REVIEW: Snow White and the Huntsman

Until the June 1 release of ‘Snow White and the Huntsman‘, the standard screen adaptation for the Brothers Grimm fairy tale was 1937 Disney version in which Snow White was portrayed as a beautiful and delicate princess fooled ultimately betrayed by her kindness, and hospitality.  The “Huntsman” version assumes the difficult task surprising audiences with a story they have likely heard since their fetal stages. So, without spoiling the few elements that can be spoiled in this film I’ll tell you why this movie was just okay, and that’s probably as good as it was ever going to be.

Before I fully engage in film snob mode, I will just state what everyone over 16 already knows about this movie – Kristen Stewart is a horrible actress. Pick a muppet, any muppet, and I guarantee you there is a more dynamic range of emotion in a face of a puppet made of fleece and and wool than in Stewart’s face.  Unfortunately for her, the same distressed face that she uses to represent sadness, anger, determination, confusion, and hunger, were not enough to portray a much more dynamic character than we remember seeing in the 1937 Disney version.

Worry not fairy tale fans, all is not lost.  Snow White and the Huntsman does a great job of creating a tension between Snow White and Queen Ravenna played brilliantly by Charlize Theron (playing the villain always looks like more fun). Playing to a more mature audience, the film creates context, and complexity in the character of Ravenna.  She isn’t evil for evil’s sake, she doesn’t hate Snow White because she is better looking (a beauty contest between Charlize Theron and Kristen Stewart isn’t even close to being a fair fight), and doesn’t have some weird vanity complex.   Her heart isn’t black or cold, but wounded and callus to the point where self-preservation is her only instinct. Her power is her curse; she absorbs life from everything around her.

Conversely, Snow White is not presented, as one whose only gift is beauty, but as one in whom divinity and life itself is represented.  Nature doesn’t just stand in awe of her beauty, as in the Disney version, but responds to her purity.  Life radiates from her being and all of nature responds to her; she is life itself.

All of these elements make for a far interesting dynamic between our heroine and villain. And, almost make her the allegorical salvation figure we are used to in fantasy and comic book films where the hero must come to realization that salvation will only come through self-sacrifice. Presenting a female as the allegorical Christ-like figure is a certain deviation from the norm, but the filmmakers could not commit to this archetype completely because of the one undeniable, untouchable element of Snow Whites tale, the deviation from which, could have legally prohibited them from using the name Snow White (if the story hadn’t been written about 200 years ago, and well beyond current copyright laws) – true love’s first kiss.

Having a woman discover her strength is not in her beauty but in her heart is nothing new, but it is her heart that betrays her and leads to her death in this version. The allusion of a love story makes Snow White fragile and vulnerable and it is not until she has returned from the grave that she turns into ‘Braveheart’ with boobs.  Perhaps the intent was to have the woman save the day as independently as possible, or, the writers just couldn’t decide who the “true love” would be – the huntsman, or William, the childhood friend.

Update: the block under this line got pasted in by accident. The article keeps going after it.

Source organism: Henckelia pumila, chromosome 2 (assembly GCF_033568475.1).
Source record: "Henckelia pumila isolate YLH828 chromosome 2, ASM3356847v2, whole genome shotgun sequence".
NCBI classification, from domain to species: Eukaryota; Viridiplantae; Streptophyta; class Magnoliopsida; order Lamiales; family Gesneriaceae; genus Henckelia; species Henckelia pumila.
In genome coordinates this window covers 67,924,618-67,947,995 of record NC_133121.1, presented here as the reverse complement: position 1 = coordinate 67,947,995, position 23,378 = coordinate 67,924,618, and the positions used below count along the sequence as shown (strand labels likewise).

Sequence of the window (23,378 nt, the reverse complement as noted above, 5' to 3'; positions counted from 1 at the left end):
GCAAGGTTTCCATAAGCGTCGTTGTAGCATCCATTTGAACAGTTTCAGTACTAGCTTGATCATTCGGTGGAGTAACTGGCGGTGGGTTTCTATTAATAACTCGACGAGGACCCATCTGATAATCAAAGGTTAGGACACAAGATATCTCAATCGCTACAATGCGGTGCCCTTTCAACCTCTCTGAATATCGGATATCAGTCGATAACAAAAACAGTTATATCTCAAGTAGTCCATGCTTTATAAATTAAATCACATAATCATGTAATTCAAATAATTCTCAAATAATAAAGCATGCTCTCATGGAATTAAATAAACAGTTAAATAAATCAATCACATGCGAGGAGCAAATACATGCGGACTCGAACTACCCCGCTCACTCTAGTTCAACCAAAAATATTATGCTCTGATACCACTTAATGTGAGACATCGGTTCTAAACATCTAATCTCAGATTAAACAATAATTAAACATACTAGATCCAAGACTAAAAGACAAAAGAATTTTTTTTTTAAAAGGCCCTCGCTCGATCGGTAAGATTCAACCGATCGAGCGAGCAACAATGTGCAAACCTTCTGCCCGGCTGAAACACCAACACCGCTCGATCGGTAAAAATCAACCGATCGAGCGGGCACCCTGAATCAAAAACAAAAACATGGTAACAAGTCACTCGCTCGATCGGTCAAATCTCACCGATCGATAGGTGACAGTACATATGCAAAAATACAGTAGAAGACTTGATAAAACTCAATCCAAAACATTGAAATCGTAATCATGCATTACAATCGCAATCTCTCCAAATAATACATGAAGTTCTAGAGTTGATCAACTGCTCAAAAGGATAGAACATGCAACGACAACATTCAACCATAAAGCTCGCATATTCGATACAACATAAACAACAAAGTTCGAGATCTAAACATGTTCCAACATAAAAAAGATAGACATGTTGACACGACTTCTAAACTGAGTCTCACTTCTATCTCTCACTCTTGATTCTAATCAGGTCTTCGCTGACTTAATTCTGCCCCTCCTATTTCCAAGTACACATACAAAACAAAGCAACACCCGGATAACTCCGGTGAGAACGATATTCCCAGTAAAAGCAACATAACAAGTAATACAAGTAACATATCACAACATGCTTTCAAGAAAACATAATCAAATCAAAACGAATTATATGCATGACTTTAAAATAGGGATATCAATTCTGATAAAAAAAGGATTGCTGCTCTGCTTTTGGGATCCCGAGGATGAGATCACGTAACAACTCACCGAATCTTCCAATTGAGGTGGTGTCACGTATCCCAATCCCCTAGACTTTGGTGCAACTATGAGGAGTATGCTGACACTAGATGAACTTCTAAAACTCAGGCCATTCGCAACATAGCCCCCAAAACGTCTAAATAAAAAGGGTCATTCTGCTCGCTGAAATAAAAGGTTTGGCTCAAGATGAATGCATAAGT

The problem then, is that she sacrifices nothing.  Her strength is discovered after a death which came from a result of deception, and though I certainly don’t think every story has be this way, heroes and gods are created through selfless acts of sacrifice.  Snow White was never forced  to make a firm decision about her morality, what she believes about herself and life itself, in relation to her kingdom, is never tested.  Her love is never really tested and the result is the absence of anything resembling a compelling love story, which, even to a fully functioning vessel of testosterone such as myself, is a huge omission. In its absence, we are treated to a lot of ‘Lord of the Rings’ style horse riding scenes, which no film, set in a time prior to Henry Ford’s Model-T, seems to be able to resist these days.

After watching this adaptation of the classic fairy tale, I realized just how dated, and politically incorrect the 1937 version is.  If Walt Disney were alive today, he probably wouldn’t be allowed to screen that version, which makes it a great document of it’s time.  Snow White was docile, domestic, and naïve.  Now, however, she is depicted as not only strong, confident, and assertive, but practically divine.

The film stands on its own and the only reason it is compared to Disney’s version was because that was the standard telling of the story and though ‘Snow White and the Huntsman’ won’t be remembered for achieving anything from a technical standpoint, it has offered a fresh and more nuanced interpretation of a story we already know, and will continue to tell and retell for generations to come. Despite being betrayed by a few useless scenes that drag the pace (the film could have been 15-20 minutes shorter), and the poor performance of Kristen Stewart (as was expected), the solid work of Charlize Theron, and Chris Hemsworth as the Huntsman, along with the thematic richness and a few surprises, make it just good enough for me.

Will Ramirez


Will Ramirez is a burrito enthusiast, and self-proclaimed pizza connoisseur. He wears Chuck Taylor shoes, and enjoys Chuck Jones cartoons. Since graduating with a diploma in Digital Media in 2007, he has worked as an editor on animated and live action television programs for Teletoon, YTV, Disney and Nickelodeon. He is also co-founder and editor of where he offers a refreshing and comedic voice to the world of sports.


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